Of course, there is an inherent risk in replacing physical orientation and way-finding cues with electronic systems, the most obvious ones being the possibility of mechanical failure, black-outs and technological segregation, but these challenges aren’t much different from those met thousands of times by human beings employing new technologies: from the reliance on fire in food preparation or lighting to extend the day, to the use of cars and airplanes to move around and the adoption of computers to process and store data.

Subjective Domestication

The environment suggests distinctions and relations, and the observer—with great adaptability and in the light of his own purposes—selects, organizes, and endows with meaning what he sees. The image so developed now limits and emphasizes what is seen, while the image itself is being tested against the filtered perceptual input in a constant interacting process.5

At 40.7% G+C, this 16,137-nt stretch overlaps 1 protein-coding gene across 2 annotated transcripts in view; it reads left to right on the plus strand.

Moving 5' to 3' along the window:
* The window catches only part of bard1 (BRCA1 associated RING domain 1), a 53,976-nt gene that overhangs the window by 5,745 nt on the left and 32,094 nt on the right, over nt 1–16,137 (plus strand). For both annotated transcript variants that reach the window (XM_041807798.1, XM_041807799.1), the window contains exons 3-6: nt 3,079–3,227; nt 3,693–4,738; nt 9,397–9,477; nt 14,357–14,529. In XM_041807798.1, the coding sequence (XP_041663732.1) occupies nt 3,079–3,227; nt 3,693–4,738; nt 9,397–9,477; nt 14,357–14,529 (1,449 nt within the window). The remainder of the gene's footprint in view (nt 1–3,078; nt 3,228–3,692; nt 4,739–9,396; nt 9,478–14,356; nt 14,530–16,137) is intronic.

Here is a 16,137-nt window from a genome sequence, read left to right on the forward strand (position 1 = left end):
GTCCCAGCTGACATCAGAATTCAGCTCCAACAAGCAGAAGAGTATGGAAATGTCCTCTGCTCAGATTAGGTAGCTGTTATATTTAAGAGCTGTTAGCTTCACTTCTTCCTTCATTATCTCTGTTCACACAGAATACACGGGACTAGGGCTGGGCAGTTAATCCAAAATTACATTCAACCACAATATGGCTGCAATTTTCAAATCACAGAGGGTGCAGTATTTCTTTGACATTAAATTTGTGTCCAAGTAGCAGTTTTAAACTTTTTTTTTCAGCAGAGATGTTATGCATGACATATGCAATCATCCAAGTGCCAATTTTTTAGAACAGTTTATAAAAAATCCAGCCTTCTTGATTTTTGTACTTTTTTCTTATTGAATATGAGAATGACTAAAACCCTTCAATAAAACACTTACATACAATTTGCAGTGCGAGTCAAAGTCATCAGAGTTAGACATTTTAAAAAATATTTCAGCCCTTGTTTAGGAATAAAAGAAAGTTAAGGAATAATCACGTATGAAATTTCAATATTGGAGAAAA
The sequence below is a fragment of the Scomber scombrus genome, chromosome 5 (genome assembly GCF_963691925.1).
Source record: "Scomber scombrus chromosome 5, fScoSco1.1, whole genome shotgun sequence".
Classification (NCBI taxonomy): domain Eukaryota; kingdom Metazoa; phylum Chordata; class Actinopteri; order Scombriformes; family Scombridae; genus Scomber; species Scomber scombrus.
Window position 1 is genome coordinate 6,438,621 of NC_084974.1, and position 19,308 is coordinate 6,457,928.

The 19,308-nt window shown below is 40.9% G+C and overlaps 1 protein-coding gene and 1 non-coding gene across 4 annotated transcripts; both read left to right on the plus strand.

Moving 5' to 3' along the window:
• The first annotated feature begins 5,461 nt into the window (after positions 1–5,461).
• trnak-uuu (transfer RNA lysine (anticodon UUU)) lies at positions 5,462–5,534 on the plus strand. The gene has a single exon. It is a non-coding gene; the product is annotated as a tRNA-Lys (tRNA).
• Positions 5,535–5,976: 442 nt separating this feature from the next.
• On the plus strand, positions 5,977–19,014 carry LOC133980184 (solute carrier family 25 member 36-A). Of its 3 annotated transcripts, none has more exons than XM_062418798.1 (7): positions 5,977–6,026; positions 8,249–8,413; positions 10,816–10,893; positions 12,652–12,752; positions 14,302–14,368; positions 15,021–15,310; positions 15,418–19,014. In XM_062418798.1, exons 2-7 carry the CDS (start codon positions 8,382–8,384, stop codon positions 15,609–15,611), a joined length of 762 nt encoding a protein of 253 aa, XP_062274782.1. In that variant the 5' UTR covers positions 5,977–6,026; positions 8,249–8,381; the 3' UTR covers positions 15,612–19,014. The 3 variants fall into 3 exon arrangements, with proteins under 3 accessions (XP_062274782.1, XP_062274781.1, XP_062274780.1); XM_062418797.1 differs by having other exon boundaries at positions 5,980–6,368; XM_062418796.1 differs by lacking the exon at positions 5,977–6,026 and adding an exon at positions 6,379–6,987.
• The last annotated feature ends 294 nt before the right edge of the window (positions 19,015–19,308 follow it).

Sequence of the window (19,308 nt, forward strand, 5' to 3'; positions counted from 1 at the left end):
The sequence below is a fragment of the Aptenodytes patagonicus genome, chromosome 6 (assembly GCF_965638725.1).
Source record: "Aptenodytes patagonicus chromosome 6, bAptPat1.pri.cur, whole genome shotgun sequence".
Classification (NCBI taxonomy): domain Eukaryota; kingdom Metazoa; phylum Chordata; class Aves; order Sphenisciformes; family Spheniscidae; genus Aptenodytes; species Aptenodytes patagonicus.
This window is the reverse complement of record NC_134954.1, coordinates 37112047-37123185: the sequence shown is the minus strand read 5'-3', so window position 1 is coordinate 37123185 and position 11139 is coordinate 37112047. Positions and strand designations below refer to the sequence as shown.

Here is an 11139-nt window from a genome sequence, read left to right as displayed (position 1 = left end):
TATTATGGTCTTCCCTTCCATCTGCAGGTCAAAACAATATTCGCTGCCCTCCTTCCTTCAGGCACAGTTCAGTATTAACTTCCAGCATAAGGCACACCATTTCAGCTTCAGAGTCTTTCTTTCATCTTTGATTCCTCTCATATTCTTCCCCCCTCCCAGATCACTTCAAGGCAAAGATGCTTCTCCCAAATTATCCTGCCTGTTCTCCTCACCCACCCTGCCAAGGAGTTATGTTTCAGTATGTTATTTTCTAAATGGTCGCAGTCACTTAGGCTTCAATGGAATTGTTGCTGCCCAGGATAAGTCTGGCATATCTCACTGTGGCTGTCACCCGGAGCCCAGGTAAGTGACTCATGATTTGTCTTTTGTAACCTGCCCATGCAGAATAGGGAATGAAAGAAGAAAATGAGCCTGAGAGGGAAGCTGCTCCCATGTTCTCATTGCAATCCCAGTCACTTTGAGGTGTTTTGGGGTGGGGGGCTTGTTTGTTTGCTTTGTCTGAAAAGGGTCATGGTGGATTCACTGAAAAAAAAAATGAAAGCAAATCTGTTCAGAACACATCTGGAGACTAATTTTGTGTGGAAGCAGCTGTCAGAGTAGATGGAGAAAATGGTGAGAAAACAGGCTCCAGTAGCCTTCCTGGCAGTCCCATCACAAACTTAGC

The urbanites Lynch had in mind when writing “The Image of the City” were different from us and from the future dwellers of the Augmented City in significant ways. Their experience of the urban environment is implicitly counterposed to the domestic experience, one characterized by maximum perceived security and privacy, impeccable orientation and absolute control over the identity and organization of space. At home we feel safe, we are able to orient ourselves in pitch dark, and we are aware of the content of each drawer, shelf and wardrobe. In this sense, home could be re-defined as the bounded space of perfect correspondence between a subject’s environmental image and the environment. A correspondence, it is worth noting, that derives more from familiarity and habit than from an objective, coherent organization of space. Now, when Lynch’s subjects venture out of the domestic sphere, they leave behind not only the constellations of objects and functionalities with which they appropriated their home, but the very capacity to appropriate space with similar pervasiveness. On the contrary, the contemporary electronomad can carry along with himself/herself, in the form of bits and networks accessed through portable and wearable devices, many of the functionalities and belongings once associated with domestic life.6 Furthermore, if, as inferred, real time information overlays will absorb and broadcast part of the identity and structure of the built environment, the mediated/mediating citizens of the Augmented City will be endowed not merely with control over environmental images, but with control over the environment itself. Extreme customization is the ability of the technologically equipped subjects of the near future to customize their own perception of the urban environment through digital curatorial channels, locational feeds and mnemonic geographies. It is an electronic filter capable of mediating the cityscape according to one’s interests, memories, social values, group associations, tastes and so forth.7 In conclusion, we can predict that subjectivity will play such an extensive role in the experience of mixed space, that its virtual layers and the subject’s corresponding mental images will often overlap and merge. The environmental image of the future will be an externalized digital representation of customized objective and subjective cues; an electronic spatialization of identity, structure and meaning; a ubiquitous dimension of home.